Polly Morgan dissects social media through snake skins and acrylic nails

Polly Morgan dissects social media through snake skins and acrylic nails

At The Bomb Factory, the British taxidermy artist is dismembering the ‘veneer’ of social media and the suffocation of lockdown in a new series of photographs and intricate snake sculptures 

Polly Morgan’s affinity with taxidermy began in her 20s. She was looking to furnish her London flat and wanted it to look ‘dead rather than alive’. Unable to find what she was looking for, she took matters into her own hands, starting with a pigeon.

Since then, Morgan has developed a captivating and singular practice of skinning, stuffing, and turning conventional taxidermy on its head, drawn to its trompe l’oeil qualities over its macabre connotations.

In the early days, Morgan trawled pet shops, farms and big bird fairs to maintain her inventory, all of which had died of natural causes or experienced unpreventable deaths. Before long, she began turning art world heads with her distinctive, surrealist brand of taxidermy and has since built up a network of clients who supply a steady stream of creatures for her work. Among her most striking work is a pig carcass with mushrooms sprouting from its innards, and a brood of chicks rearing their heads from a telephone receiver. 

Understand your Audience, by taxidermist Polly Morgan, a snake is coiled within a concrete container to illustrate the ’veneer’ of social media
Understand your Audience, 2020

For her latest show, ‘How to Behave at Home’ at The Bomb Factory, Morgan is looking inwards. The show’s title is taken from a chapter of the Victorian book, The Ladies’ Book of Etiquette and Manual of Politeness by Florence Hartley. ‘I began to see etiquette as being a metaphorical strait-jacket, [as much] now as then.’ 

Social media, the Covid-19 pandemic and our new overfamiliarity with home provide the backdrop for this series of abstract sculptures. ‘I was interested to see how people’s Instagram feeds would change, with no parties to attend or events to promote; would they let the veneer slip or turn to a new kind of boastfulness?’ she asks.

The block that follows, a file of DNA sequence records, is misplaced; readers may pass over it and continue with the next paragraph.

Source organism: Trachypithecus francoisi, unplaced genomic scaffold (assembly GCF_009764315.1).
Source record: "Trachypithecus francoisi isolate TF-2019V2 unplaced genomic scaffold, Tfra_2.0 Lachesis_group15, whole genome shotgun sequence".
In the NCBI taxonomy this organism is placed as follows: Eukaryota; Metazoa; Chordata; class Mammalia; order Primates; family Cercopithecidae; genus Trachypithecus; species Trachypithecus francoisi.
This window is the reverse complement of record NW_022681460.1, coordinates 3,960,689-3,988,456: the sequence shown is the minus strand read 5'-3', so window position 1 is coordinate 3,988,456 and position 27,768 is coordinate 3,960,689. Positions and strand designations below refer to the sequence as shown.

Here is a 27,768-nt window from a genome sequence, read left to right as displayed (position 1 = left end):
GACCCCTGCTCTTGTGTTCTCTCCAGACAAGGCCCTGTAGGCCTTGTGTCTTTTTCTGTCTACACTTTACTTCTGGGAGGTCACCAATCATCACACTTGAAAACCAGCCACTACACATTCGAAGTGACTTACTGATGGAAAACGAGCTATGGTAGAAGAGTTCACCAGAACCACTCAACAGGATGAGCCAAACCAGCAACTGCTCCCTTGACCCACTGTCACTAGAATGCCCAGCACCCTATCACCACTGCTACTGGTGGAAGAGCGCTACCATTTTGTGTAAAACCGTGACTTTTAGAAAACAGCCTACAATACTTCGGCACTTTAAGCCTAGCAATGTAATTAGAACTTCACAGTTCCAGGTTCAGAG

To illustrate this, Morgan turned to ‘veneers’: superior surfaces concealing something supposedly inferior. ‘This chimed with a lot of the subjects I was thinking about; specifically how we curate our online lives by careful selection or filters,’ she reflects. ‘For years I had been peeling back the skins of animals and taxidermy seemed a good metaphor for artifice vs. truth.’ 

Every other Dance, 2018

The works see brutalist blocks, concrete slabs and polystyrene packaging create corset-like constructions from which highly-decorative snakes spill, contort and rupture from the cavities. ‘I use the snakes to represent excess flesh, a metaphor for untamed nature and the impossibility of absolute restraint,’ she explains. 

‘I use the snakes to represent excess flesh, a metaphor for untamed nature and the impossibility of absolute restraint’ 

The show marks a turning point for Morgan, with sculptures of ‘real’ taxidermy hides interspersed with meticulously painted casts of snakes, and the artist hopes viewers won’t spot the difference. ‘I was locked into thinking I must use the skin and it hadn’t occurred to me that my work would be improved by painting directly onto a cast, thus creating my own veneers,’ she says. ‘This way I would no longer be limited to the skins of the actual snakes I had been donated, nor would I have to sacrifice the lustre of a fresh snake skin.’ 

MSQRD, 2020

Morgan spent the best part of a year toying with paints, varnishes and transfers and foils used in nail art. After an ‘uncharacteristic’ trip to get her nails done, she requested an iridescent finish so she could watch and learn from their techniques. For the show, she worked with a nail artist to develop trompe l’oeil marbles, woods and chip foam from gel coats. On the gallery walls are a series of large format photographs titled after Instagram filters. Here, hands with glitzy acrylic talons peel back snake skins in compositions that are enough to leave viewers in a captivated grimace.

Morgan’s show is an oblique commentary on a rapidly evolving society, where richly-lustred ‘veneers’ are stand-ins for veiled bids at digital authenticity. The austere structures that envelop them are both the ever-changing digital standards that suffocate us, and the cocoons that protect us. ‘How to Behave at Home’ is both an instruction and a question. §

Try Wearing those Colours Too, 2020

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